Would subsidize buildouts to underserved as well as unserved areas
House Majority Whip James Clyburn (D-S.C.) was joined by members of the House Rural Broadband Task Force and other House Democrats Wednesday (June 24) to introduce H.R. 7302, the Accessible, Affordable Internet for All Act, yet another bill to boost broadband in the time of COVID-19 and beyond.
The bill would put $100 billion into building high-speed broadband infrastructure in underserved as well as unserved communities and subsidize the service to make sure it was affordable. It would also put billions of dollars into broadband adoption programs.
“Over a year ago, I formed the House Rural Broadband Task Force with the goal of bringing affordable high-speed internet to 100 percent of Americans,” said Clyburn. “Since then, the disparity between those served and unserved has become clearer. In my home state alone, nearly 1 in 10 South Carolina households lack access to a reliable broadband connection.”
The bill is part of the Democrats’ massive ($1.5 trillion) infrastructure bill, the Moving Forward Act.
The Clyburn bill would spend $80 billion to close the digital divide with high-speed broadband infrastructure nationwide, with $5 billion going to low interest broadband deployment loans. It would establish an office in the National Telecommunications & Information Administration (NTIA), the FCC’s chief communications policy advisor, to make sure the money allocated for the program was spent efficiently.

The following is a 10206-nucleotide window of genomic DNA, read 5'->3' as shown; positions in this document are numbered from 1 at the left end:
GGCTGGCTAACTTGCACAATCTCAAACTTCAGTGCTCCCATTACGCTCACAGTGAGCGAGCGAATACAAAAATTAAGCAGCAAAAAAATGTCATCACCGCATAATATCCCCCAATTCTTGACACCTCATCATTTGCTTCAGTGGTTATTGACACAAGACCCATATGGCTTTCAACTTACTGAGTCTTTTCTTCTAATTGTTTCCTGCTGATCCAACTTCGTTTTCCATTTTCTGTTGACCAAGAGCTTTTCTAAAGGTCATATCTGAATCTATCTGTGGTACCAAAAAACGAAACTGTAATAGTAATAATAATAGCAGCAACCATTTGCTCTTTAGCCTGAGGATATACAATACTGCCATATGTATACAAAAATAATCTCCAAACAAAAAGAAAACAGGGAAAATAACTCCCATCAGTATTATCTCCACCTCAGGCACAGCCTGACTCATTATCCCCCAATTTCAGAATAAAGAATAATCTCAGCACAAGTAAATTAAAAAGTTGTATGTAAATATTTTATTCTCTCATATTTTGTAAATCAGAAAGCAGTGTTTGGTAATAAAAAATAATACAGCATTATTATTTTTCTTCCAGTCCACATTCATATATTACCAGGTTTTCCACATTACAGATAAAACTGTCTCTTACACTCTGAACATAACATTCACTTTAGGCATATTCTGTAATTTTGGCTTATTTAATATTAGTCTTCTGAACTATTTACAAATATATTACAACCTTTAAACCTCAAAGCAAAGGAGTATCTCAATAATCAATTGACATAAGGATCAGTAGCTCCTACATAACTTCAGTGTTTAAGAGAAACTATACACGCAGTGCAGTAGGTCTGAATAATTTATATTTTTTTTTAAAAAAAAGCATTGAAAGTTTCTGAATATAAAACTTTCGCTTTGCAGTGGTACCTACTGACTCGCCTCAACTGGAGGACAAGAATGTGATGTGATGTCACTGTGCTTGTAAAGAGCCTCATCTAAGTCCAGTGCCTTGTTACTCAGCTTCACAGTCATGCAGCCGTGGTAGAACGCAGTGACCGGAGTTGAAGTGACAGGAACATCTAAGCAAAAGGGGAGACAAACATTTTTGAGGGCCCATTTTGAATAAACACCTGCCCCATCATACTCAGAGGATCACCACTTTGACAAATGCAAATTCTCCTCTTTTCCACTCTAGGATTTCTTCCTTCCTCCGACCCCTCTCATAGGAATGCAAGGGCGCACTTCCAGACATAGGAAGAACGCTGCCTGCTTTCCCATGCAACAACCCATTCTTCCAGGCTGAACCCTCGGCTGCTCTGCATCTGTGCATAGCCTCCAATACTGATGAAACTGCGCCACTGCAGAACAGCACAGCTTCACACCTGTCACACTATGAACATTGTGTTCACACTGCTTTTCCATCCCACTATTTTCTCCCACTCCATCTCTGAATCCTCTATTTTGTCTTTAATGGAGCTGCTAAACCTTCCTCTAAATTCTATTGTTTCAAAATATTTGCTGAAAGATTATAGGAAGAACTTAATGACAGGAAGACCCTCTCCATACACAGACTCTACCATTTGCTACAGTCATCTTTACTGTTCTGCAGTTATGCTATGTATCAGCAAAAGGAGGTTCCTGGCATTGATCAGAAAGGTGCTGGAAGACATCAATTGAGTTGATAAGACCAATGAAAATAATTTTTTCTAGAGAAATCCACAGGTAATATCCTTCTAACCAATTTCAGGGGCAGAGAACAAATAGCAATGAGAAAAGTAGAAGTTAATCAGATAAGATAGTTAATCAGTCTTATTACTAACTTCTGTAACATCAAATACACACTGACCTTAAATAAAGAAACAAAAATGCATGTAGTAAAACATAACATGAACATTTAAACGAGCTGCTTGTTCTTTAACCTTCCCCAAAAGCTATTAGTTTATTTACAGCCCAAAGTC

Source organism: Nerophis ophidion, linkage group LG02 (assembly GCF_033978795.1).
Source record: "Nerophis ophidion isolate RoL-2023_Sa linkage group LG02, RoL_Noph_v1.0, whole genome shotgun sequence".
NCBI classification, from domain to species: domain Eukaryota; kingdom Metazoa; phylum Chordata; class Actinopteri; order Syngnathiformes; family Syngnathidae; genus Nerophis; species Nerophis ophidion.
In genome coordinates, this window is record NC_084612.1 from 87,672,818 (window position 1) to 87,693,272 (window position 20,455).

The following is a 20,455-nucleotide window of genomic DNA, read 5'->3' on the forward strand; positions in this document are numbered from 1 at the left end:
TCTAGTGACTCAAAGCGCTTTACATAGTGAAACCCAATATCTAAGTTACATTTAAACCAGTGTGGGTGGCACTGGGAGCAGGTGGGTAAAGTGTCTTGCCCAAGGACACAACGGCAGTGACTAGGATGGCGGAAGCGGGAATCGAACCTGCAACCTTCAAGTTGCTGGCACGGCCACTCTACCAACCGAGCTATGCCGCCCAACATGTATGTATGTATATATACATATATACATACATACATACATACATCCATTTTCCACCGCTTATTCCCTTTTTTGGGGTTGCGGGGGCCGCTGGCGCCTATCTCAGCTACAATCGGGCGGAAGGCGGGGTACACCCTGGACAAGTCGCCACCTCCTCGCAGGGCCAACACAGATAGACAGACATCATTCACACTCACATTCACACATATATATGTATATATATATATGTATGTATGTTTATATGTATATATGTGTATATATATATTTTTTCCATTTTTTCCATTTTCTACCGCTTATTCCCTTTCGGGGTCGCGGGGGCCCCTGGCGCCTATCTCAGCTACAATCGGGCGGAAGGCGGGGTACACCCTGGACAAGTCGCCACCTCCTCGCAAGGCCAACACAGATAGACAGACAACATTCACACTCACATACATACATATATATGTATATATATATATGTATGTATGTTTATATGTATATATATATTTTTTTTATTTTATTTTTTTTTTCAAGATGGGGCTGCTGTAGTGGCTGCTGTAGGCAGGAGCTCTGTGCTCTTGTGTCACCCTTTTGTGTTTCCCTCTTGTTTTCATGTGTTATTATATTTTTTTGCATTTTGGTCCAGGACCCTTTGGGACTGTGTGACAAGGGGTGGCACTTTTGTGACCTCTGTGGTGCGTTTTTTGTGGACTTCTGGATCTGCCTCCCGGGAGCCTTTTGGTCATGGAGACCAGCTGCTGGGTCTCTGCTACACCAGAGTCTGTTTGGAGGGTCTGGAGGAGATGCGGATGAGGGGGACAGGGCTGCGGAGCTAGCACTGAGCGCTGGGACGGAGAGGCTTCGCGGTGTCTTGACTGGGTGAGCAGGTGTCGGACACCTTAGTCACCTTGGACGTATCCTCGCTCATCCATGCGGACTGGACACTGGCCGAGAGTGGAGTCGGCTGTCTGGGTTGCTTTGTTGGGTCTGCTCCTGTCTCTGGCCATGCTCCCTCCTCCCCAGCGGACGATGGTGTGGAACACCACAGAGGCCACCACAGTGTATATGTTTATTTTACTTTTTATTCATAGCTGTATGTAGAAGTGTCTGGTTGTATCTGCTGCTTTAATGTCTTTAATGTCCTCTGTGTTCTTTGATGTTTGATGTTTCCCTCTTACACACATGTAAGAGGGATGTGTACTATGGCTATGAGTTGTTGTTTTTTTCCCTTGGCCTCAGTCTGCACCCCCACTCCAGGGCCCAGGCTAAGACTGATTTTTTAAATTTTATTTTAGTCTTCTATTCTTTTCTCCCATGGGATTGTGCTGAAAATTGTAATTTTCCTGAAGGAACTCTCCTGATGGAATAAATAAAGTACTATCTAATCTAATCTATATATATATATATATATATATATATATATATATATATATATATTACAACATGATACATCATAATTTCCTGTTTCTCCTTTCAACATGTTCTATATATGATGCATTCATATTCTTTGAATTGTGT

On the affordability end, the bill would 1) require an “affordable option” for users of the built-out braodband infrastructure, 2) provide a $50 monthly subsidy for low-income residents, and 3) require the FCC to collect nationwide data on broadband pricing.
On the adoption side, it would give states $1 billion to spend on closing adoption gaps, provide $5 billion for distance learning, and funding for Wi-Fi in school buses.
The bill currently has 30 co-sponsors.
Boosting broadband funding for low-income communities runs in the family. Clyburn’s daughter, Mignon, was the FCC’s first African American chair and a champion for closing the digital divide.